Thymelicus acteon is a former resident; it has been extinct since 1981. At the beginning of the 20th century, it was common in the southern part of the province of Limburg, but gradually declined, becoming very rare in the 1960s. It occurred in the rougher parts of limestone grassland, where the caterpillar was mainly found in large tussocks of Brachy-podium pinnatum, its larval foodplant. The species flew in one generation from mid-July until mid-August, and hibernated as a young caterpillar. Its disappearance was probably largely due to habitat loss: many limestone grasslands had been taken into cultivation or managed inappropriately, for example, by burning or abandonment. However, if the calcareous grassland reserves where it formerly occurred are managed appropriately, butterflies from neighbouring Belgian populations may recolonise them.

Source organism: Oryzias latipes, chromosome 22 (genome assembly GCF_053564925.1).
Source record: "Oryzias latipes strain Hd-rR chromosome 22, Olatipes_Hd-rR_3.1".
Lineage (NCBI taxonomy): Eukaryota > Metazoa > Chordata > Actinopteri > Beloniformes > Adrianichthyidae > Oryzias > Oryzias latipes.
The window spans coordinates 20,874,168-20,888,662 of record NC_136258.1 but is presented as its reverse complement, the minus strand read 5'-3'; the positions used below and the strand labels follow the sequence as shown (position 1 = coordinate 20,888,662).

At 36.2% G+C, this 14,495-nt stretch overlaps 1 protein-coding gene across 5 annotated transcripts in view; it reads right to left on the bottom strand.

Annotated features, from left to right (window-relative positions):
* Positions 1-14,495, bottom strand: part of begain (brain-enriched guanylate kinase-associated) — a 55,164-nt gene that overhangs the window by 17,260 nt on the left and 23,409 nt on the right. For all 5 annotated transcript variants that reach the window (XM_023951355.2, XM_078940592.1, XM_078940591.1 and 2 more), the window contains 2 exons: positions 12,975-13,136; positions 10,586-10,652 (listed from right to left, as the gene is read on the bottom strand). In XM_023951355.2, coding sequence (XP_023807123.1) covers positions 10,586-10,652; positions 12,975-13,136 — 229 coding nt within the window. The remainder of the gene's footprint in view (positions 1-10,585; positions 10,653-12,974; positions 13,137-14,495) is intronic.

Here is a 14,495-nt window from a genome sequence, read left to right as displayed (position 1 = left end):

Wynhoff, I., Swaay, C. van, Groenendijk, D., Bosveld, M., Bos, F.
- Bos, F., M. Bosveld, D. Groenendijk, C. van Swaay & I. Wynhoff 2006. De dagvlinders van Nederland, verspreiding en bescherming. Nederlandse Fauna 7. De Vlinderstichting, Wageningen en Nationaal Natuurhistorisch Museum Naturalis, European Invertebrate Survey, Nederland.